Sermon: Happiness

I invite you to open your Bibles with me to Psalm 1. The book of Psalms is in the Old Testament, about halfway through the Bible, with Job on the left and Proverbs on the right. The name Psalms comes from the old greek title for the book, psalmos, which is the word for a song sung to music. The book of psalms is a collection of 150 songs that have formed the backbone of the prayer and singing of the people of God since they were first given to us.

This morning we will be listening to Psalm 1, the first psalm. As always, you are invited to leave your Bibles open as we read and study God’s word together. But before we hear God’s word this morning, please take a moment to pray with me.

Come Holy Spirit, dig out our ears so we can hear your word well and receive it in faith. Take our hearts of stone and replace them with hearts of flesh, so we might be filled with your love and grace and pour it out to others. Open our eyes to see you at work. Open my lips to speak your Word to our people. In Jesus’ name, Amen.

If you are able, I invite you to stand to hear God’s Word. Listen well, for these words are trustworthy and true.

Happy are those who do not follow the advice of the wicked,

or take the path that sinners tread,

or sit in the seat of scoffers,

but their delight is in the law of the LORD,

and on his law they meditate day and night.

They are like trees planted by streams of water

which yield their fruit in its season,

and their leaves do not wither.

In all that they do, they prosper.

The wicked are not so,

but are like chaff which the wind drives away.

Therefore the wicked will not stand in the judgment,

nor sinners in the congregation of the righteous,

for the LORD watches over the way of the righteous,

but the way of the wicked will perish.

This is the Word of the LORD. Thanks be to God.

Happy. It is the first word of this psalm, the first word in this whole book of prayers God has given us. Happy. It sets the tone for what we are searching for, what we are hoping for, what we expect when we come to these words – words that are both God’s word to us, to you, to me, as well as God-given words for us to speak back to God. Happy.

Happy perks up our ears and makes us wonder. Could it be? Happy. We are not talking about the momentary happiness that comes when our team wins the big game, when you smell that first cup of coffee in the morning, or when she smiles at you for the first time.

No, Happy – as we hear it here in psalm 1 – is something deeper than emotion. It is that deep, lasting happiness that comes from living in right relationship with God, yourself, and the world and that could only be called blessed. Happy, truly happy – the deep wholeheartedness and peace.

Happy sets our hearts to wonder because we are all looking for it. Turn on the television or scroll through your ads on Facebook and this is what it is promising. True happiness, if you buy a Lexus. The good life can be yours, if you drink Coke. Life will finally be good, if you wear these clothes. The ads work and we buy all sorts of stuff because it is speaking to something deep in our hearts. We want to be happy. We want to be happy in a way that reaches beyond the momentary pleasures and cuts through the veil of our distraction. We want to be happy in a way that knits us together since we are pulled apart by everything that demands our time and loyalty in this world.

Happy is the first word of the first psalm, the first word in the prayer book of God’s people. Psalm 1 leads us into the deep waters, filled to the brim with expectation. Happy. Could it be so?

As Psalm 1 draws us in, it does so with an action and an image, while it is also honest about the shadow side that comes if we reject God’s invitation in psalm 1. An action, an image, and a shadow. Meditation is the action. A tree is the image. Chaff is the shadow.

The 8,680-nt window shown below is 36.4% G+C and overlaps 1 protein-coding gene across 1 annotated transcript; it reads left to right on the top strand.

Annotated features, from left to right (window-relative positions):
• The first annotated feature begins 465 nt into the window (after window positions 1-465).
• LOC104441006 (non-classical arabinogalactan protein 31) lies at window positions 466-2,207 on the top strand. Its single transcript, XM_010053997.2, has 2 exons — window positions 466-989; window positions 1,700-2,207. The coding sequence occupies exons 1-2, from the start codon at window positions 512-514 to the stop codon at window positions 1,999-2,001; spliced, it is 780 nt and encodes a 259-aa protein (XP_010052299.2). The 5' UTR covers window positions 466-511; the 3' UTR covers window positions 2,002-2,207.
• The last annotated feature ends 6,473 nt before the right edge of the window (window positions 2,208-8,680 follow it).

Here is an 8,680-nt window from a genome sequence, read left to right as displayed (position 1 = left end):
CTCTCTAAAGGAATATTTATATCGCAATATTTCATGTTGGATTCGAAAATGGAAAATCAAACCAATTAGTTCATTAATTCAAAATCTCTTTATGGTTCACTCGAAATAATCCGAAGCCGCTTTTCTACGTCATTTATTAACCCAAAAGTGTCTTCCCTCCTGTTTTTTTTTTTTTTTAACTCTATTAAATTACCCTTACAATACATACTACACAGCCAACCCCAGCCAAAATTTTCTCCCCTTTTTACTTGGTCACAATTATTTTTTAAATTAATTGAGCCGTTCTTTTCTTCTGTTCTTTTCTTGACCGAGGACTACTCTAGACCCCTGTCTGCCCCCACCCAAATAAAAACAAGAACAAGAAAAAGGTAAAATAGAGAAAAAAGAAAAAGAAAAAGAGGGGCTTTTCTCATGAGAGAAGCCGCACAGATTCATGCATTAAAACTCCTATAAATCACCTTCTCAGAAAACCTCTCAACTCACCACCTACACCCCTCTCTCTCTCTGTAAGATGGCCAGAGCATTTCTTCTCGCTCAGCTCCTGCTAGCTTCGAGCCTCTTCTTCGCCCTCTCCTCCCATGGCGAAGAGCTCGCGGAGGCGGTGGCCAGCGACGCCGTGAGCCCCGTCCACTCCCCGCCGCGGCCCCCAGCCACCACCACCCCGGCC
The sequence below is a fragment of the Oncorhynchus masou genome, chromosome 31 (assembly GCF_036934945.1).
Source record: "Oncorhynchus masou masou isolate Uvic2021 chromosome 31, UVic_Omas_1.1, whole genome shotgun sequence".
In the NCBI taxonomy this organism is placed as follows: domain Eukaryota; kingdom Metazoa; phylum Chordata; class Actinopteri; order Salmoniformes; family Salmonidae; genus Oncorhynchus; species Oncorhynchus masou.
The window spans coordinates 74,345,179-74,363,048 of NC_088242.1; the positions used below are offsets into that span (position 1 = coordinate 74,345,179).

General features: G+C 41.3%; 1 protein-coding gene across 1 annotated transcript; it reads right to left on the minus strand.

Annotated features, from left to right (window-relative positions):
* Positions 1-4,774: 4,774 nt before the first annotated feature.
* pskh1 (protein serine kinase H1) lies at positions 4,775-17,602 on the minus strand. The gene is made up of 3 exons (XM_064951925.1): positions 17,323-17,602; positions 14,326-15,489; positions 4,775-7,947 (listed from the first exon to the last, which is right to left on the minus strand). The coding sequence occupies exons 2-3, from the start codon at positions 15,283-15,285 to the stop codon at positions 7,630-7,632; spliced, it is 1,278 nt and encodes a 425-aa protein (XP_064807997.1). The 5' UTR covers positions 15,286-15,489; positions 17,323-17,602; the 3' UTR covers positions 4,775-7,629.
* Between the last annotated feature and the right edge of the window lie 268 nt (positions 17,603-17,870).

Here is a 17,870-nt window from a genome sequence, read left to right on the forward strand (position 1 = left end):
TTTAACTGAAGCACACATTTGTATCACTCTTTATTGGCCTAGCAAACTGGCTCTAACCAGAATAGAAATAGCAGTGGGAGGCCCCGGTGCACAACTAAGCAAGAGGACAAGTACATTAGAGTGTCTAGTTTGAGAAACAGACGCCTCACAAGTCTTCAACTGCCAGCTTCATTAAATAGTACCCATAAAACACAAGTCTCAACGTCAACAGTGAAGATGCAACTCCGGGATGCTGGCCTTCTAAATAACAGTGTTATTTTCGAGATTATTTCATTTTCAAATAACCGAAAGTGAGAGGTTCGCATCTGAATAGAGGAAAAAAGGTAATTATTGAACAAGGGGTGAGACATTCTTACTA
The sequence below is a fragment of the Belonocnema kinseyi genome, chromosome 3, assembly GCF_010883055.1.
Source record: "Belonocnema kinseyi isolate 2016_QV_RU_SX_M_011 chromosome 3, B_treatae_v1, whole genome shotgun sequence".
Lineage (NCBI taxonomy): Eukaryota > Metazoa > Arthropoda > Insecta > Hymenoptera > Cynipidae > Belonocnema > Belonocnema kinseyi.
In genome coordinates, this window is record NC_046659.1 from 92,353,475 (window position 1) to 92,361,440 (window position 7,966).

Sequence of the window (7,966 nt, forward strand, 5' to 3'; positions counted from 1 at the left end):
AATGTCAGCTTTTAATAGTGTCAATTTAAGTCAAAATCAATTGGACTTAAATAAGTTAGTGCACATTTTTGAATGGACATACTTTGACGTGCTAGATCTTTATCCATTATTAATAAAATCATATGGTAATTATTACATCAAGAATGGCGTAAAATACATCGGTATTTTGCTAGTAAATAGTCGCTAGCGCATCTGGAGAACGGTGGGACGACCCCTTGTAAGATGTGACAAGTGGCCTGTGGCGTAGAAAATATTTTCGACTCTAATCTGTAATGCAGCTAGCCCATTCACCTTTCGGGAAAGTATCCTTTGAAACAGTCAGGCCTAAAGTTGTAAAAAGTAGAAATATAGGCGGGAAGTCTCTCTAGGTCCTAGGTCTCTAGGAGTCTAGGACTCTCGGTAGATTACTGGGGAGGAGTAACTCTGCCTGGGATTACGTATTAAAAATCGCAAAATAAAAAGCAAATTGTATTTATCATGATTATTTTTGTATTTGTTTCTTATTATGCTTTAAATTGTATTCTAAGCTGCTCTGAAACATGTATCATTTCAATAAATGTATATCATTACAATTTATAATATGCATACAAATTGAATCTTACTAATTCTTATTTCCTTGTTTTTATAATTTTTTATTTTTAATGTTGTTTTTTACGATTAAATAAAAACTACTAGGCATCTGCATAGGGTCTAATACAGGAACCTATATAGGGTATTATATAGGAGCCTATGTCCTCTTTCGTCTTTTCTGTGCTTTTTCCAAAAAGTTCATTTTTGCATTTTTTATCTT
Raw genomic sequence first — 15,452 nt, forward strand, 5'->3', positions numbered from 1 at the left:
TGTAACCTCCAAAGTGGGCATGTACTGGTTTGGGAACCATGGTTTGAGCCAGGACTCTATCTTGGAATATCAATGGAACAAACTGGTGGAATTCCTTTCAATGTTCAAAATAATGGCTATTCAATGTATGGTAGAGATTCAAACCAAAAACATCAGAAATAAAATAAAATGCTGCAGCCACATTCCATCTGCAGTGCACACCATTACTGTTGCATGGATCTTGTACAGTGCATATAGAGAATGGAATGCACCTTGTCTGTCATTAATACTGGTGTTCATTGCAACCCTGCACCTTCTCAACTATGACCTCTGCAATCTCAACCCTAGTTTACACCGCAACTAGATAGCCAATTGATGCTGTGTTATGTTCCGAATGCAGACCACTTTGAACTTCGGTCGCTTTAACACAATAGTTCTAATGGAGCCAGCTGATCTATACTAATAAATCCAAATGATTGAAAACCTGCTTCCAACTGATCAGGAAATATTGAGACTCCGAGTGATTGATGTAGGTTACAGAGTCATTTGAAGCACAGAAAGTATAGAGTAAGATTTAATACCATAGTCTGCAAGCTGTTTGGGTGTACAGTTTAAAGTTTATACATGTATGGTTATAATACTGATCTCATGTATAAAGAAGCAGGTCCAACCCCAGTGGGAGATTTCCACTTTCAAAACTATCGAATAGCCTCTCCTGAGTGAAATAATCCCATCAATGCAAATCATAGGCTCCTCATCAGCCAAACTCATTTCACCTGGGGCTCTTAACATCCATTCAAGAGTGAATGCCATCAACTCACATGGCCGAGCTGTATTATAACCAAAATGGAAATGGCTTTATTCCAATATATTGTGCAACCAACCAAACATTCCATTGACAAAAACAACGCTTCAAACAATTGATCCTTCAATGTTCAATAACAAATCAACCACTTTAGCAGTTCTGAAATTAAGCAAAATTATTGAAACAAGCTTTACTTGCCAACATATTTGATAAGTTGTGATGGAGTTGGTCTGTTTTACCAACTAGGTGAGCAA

The action is in verse 2: but their delight is in the law of the LORD and on his law they meditate day and night. In Psalm 1, God invites us into the happy life, into true, deep happiness, by inviting us to find delight in His Word and to meditate on it. The invitation is not first to think the right thoughts, get to know all the right ideas, but to delight, to take pleasure in God’s Word. The invitation is not first to do the right thing, to make sure your feet on the right path, but to delight in God’s Word. Grasping the truth and walking in faith are important, but the invitation of God begins with the heart. It begins with delight.

And the kind of delight that will lead us to true happiness is found in God’s Word. God’s Word is like a javelin launched that strikes us right in the heart. God’s word strikes us right where we are, in all our humanness. His speech to us is direct, intentional, and personal. And it never leaves us the same. Christians believe, with good reason, that when the Bible is read God speaks to us. The Bible is not flat words on a page, but God’s Word to us. This is why we pray for the Spirit to open our ears before the Bible is read and why afterward we proclaim, “This is the Word of the LORD.”

God speaks through his word, and we who hear are never the same. The invitation of God in Psalm 1 is to delight, to find our joy, in this word from God to us.

But this delight does not come naturally. It must be cultivated. but their delight is in the law of the LORD and on his law they meditate day and night. What does Psalm 1 mean when it tell us to meditate on God’s Word? Maybe a picture will help us.

We have a cat at home named Julian. She’s named after Julian of Norwich, because Olga told me I was allowed to name pets after theologians so I would not be tempted to name children after them. Shortly after we got Julian, Olga crocheted some mice out of yarn for her to play with. During the day, she pretty much ignores them. But at night, we can hear her halfway across the house. She has picked one up in her mouth and is parading it around, meowing in pride and delight in herself. She carries it in her mouth all the way through her house, noisy as can be. That active, bodily activity to taking it into her mouth and bringing it with her everywhere as she wrestles with it – that is biblical meditation.

You see, the word translated as ‘meditation’ in psalm 1 is the same word Isaiah uses to describe the sound a lion makes over its prey. It is an active wrestling with the word of God and what it means for our life. It is the intentional and sustain chewing upon, salivating over, and hungering for a word from God. Meditation on God’s word is not really about withdrawing from all your distractions and finding quiet time with God, though there is nothing wrong with that. Meditation is about taking God’s word and getting it inside you. It is the image of eating and chewing on God’s word, getting it inside our mouth and into your bones. There is a reason both the prophet Ezekiel and the apostle John were instructed by angels to take a scroll – the word of God- and eat it.

If you want to find true, deep happiness, if you want to find your joy and delight in God’s Word, the invitation is to eat it. Meditate upon it by taking it into your heart, into your body, into your soul. Let it become not just something you think about from time to time, but a very part of your life.